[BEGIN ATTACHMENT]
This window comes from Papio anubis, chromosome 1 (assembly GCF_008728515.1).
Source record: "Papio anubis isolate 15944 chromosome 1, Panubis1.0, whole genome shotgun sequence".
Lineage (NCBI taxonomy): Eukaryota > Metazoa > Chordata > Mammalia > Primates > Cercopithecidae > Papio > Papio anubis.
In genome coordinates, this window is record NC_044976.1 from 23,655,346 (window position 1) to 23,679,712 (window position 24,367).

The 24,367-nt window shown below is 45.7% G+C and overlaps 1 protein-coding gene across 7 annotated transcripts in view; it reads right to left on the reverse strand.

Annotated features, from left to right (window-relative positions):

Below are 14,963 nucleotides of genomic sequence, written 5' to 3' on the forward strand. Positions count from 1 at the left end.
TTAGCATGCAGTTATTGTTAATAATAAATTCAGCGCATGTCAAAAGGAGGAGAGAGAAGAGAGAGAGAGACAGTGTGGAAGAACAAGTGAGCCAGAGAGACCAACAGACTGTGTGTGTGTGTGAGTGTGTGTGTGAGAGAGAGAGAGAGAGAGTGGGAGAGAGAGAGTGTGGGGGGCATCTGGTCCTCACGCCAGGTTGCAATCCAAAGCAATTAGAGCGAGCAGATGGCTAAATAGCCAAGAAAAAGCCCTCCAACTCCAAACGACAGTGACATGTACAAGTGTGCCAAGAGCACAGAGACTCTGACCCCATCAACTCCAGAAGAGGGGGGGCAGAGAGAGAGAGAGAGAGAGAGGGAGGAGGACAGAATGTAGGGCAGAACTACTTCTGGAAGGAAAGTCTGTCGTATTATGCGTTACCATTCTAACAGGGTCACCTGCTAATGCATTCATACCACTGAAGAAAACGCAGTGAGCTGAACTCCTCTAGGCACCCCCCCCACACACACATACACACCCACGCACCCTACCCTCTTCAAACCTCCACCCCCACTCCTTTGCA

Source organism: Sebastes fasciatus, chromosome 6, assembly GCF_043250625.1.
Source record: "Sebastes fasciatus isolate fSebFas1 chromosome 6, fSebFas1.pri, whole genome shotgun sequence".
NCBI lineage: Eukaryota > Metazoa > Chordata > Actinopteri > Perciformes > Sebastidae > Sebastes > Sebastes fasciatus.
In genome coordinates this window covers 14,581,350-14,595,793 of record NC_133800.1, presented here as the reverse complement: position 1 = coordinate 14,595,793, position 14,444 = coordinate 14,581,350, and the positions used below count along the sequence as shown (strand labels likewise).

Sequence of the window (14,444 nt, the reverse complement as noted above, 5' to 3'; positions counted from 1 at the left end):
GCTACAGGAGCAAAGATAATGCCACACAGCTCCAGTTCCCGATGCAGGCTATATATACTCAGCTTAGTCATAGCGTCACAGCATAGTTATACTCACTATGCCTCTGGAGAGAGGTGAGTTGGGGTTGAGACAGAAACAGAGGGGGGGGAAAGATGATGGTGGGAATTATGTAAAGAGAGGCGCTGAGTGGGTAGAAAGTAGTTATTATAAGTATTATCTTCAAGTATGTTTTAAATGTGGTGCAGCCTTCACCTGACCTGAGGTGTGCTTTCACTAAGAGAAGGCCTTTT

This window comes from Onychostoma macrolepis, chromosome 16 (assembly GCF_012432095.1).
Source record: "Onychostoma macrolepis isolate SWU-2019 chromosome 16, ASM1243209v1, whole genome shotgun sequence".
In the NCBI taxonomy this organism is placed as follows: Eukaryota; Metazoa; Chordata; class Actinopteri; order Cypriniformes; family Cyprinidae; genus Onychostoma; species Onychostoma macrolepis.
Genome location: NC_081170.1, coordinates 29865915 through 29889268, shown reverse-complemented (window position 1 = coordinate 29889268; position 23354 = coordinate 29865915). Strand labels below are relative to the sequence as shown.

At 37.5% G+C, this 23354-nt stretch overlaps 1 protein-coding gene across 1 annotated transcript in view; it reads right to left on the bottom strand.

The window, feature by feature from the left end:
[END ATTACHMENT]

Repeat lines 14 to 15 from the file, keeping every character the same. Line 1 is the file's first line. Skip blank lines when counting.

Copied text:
GCTACAGGAGCAAAGATAATGCCACACAGCTCCAGTTCCCGATGCAGGCTATATATACTCAGCTTAGTCATAGCGTCACAGCATAGTTATACTCACTATGCCTCTGGAGAGAGGTGAGTTGGGGTTGAGACAGAAACAGAGGGGGGGGAAAGATGATGGTGGGAATTATGTAAAGAGAGGCGCTGAGTGGGTAGAAAGTAGTTATTATAAGTATTATCTTCAAGTATGTTTTAAATGTGGTGCAGCCTTCACCTGACCTGAGGTGTGCTTTCACTAAGAGAAGGCCTTTT

This window comes from Onychostoma macrolepis, chromosome 16 (assembly GCF_012432095.1).